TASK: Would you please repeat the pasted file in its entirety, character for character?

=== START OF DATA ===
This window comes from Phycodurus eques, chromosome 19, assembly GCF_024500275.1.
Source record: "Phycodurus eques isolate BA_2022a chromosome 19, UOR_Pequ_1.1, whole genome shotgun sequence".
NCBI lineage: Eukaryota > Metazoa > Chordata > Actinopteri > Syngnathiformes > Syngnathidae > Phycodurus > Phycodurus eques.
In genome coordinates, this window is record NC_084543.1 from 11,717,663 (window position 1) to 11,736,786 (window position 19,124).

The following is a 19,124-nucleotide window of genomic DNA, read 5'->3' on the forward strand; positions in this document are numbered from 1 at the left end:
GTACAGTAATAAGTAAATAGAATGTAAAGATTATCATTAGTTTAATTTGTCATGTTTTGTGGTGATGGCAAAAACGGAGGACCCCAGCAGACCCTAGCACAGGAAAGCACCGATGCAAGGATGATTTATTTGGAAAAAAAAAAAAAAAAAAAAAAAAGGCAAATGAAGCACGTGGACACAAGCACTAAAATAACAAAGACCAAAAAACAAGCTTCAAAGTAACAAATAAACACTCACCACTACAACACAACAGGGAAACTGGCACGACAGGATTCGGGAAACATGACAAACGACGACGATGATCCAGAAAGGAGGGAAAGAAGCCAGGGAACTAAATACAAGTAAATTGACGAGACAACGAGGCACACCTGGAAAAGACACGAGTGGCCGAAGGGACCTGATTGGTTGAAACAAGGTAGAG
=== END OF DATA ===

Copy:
This window comes from Phycodurus eques, chromosome 19, assembly GCF_024500275.1.
Source record: "Phycodurus eques isolate BA_2022a chromosome 19, UOR_Pequ_1.1, whole genome shotgun sequence".
NCBI lineage: Eukaryota > Metazoa > Chordata > Actinopteri > Syngnathiformes > Syngnathidae > Phycodurus > Phycodurus eques.
In genome coordinates, this window is record NC_084543.1 from 11,717,663 (window position 1) to 11,736,786 (window position 19,124).

The following is a 19,124-nucleotide window of genomic DNA, read 5'->3' on the forward strand; positions in this document are numbered from 1 at the left end:
GTACAGTAATAAGTAAATAGAATGTAAAGATTATCATTAGTTTAATTTGTCATGTTTTGTGGTGATGGCAAAAACGGAGGACCCCAGCAGACCCTAGCACAGGAAAGCACCGATGCAAGGATGATTTATTTGGAAAAAAAAAAAAAAAAAAAAAAAAGGCAAATGAAGCACGTGGACACAAGCACTAAAATAACAAAGACCAAAAAACAAGCTTCAAAGTAACAAATAAACACTCACCACTACAACACAACAGGGAAACTGGCACGACAGGATTCGGGAAACATGACAAACGACGACGATGATCCAGAAAGGAGGGAAAGAAGCCAGGGAACTAAATACAAGTAAATTGACGAGACAACGAGGCACACCTGGAAAAGACACGAGTGGCCGAAGGGACCTGATTGGTTGAAACAAGGTAGAG